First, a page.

Princeton Mineralogy In The News
When Princeton geology graduate Archibald MacMartin ’1865 passed away in 1881, he bequeathed 2,500 minerals to his alma mater. His donation formed a principal component of Geosciences’ teaching collection and successive museum displays in Nassau and Guyot Halls.
Princeton Alumni Weekly, Harrison Blackman ’17 ― On July 11, 1804, as Alexander Hamilton and Aaron Burr 1772 stood across from each other on a ledge in Weehawken, N.J., Dr. David Hosack 1789 waited below, on the shore of the Hudson River. Though Hosack was present at Hamilton’s request, dueling was still illegal, so the doctor had to profess ignorance of the duel or risk prosecution.
Minerals from the Princeton University collection has been featured in Reliefs, a Paris-based magazine dedicated to nature, adventure, and exploration. A selection of fine minerals currently on display in Guyot Hall entitled “Nature as Artist” from the Carl (’64) and Edna Heimowitz collection are showcased in the Lacs issue of Reliefs (No. 10) published in the Fall of 2019.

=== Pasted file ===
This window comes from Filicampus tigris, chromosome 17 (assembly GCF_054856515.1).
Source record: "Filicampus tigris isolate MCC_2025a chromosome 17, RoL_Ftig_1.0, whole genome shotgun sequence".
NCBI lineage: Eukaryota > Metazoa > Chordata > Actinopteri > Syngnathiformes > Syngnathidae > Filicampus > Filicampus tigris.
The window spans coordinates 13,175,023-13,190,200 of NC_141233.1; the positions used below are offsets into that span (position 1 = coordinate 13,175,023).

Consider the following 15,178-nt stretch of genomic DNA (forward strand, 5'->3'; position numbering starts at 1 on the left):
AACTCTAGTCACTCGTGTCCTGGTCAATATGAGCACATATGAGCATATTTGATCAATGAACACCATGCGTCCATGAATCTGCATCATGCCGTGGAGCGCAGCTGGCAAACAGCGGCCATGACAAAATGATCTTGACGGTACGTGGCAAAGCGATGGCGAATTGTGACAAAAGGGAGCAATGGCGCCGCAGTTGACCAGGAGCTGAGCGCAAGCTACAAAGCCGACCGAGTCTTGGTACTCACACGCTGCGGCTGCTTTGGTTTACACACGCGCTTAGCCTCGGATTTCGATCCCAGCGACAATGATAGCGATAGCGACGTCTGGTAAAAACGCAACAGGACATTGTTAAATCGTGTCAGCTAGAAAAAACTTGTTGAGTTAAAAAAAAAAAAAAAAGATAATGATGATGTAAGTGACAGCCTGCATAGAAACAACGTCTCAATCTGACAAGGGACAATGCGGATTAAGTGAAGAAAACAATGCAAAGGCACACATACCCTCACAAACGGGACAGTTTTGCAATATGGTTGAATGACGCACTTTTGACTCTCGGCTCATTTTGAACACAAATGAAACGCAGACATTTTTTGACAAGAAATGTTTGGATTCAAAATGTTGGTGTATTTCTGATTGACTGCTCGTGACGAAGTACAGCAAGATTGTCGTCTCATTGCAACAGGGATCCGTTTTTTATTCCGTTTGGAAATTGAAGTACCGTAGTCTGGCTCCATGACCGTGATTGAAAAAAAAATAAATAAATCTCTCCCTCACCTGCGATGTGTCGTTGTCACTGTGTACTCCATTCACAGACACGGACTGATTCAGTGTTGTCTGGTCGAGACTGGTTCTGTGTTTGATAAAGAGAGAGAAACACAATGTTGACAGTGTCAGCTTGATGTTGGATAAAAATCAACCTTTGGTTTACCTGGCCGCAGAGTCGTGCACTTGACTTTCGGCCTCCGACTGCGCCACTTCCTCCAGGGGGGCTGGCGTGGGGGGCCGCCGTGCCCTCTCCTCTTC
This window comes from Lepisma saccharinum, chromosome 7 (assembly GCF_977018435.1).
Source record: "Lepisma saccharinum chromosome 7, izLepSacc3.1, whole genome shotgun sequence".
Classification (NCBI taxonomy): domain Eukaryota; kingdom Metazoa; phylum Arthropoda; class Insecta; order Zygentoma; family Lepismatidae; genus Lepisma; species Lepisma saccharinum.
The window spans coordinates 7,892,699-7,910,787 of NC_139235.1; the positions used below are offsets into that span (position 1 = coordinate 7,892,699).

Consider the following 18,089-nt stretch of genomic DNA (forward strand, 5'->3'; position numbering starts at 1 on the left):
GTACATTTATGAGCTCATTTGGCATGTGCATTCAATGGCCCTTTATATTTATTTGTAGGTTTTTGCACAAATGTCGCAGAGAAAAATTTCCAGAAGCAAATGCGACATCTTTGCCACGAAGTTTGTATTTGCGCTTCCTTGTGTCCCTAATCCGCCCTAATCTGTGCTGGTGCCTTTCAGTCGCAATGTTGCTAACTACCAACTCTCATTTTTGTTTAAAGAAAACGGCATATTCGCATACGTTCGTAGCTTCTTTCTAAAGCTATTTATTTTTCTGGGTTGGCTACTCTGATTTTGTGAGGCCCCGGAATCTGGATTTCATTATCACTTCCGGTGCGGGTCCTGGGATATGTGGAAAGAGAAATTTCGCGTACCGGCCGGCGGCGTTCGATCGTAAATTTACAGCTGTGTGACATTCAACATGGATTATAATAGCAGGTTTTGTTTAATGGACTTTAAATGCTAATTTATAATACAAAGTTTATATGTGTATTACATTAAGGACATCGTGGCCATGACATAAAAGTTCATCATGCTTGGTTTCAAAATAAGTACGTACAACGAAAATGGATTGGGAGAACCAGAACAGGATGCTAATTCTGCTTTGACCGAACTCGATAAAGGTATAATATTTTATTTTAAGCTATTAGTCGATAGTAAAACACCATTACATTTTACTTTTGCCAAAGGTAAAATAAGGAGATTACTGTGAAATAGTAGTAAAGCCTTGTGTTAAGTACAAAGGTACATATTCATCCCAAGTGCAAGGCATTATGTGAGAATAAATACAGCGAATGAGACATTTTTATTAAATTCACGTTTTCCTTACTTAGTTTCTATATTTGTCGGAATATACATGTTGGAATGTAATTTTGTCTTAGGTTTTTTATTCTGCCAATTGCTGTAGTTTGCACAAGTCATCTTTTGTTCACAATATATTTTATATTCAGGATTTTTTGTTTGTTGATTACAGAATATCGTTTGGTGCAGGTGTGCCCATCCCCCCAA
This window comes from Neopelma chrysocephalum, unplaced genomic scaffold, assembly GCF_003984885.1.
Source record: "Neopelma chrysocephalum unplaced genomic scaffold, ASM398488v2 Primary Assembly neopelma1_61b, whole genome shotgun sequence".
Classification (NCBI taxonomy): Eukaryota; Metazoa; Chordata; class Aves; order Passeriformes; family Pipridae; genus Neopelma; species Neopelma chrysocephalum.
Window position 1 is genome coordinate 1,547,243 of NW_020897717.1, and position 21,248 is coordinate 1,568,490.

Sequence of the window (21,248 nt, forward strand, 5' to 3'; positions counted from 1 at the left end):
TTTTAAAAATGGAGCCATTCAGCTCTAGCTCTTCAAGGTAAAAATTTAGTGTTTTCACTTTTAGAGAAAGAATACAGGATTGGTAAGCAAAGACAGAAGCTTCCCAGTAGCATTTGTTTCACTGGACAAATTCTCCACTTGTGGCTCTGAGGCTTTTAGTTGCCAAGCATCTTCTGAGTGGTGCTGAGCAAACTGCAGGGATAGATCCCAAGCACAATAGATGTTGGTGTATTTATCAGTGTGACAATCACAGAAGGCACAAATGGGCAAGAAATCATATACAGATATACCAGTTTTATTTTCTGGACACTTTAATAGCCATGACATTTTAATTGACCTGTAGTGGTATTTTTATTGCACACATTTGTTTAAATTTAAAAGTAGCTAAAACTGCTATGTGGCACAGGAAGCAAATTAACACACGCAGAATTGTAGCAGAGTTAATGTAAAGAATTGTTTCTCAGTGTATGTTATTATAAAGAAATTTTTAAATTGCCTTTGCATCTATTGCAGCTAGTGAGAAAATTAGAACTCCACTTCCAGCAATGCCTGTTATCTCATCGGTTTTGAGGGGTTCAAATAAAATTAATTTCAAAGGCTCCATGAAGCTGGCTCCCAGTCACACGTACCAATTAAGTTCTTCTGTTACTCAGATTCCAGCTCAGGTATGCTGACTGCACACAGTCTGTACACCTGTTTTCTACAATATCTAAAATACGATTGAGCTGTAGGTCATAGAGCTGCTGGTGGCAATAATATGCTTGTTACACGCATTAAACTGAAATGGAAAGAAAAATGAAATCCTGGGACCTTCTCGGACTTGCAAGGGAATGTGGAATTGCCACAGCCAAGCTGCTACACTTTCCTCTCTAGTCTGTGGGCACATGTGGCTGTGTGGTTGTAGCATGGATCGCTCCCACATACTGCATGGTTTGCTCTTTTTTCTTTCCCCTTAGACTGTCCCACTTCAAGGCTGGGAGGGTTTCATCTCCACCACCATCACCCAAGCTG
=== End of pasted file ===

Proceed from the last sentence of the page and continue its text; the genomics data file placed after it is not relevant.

Princeton Alumni Weekly, By Harrison Blackman ’17 “Among those organizations engaged in the making of all geologists at Princeton is the celebrated Lunch Club,” geology graduate student Harold Bannerman *1927 wrote in a 1926 issue of the department newsletter, The Smilodon. According to Bannerman, this lunchtime gathering of graduate students in Guyot Hall typically began with a discussion of contemporary political issues — tariffs, immigration laws, and “rum running” — before transforming into a venue for fish stories.
A new display consisting of a collection of 30 fine minerals has been unveiled in the Alexander H. Phillips Mineral Gallery in Guyot Hall. The minerals are on loan from the extensive collection of Carl ’64 and Edna Heimowitz. The specimens were collected over many years and originate from six different continents. The theme of the exhibit is …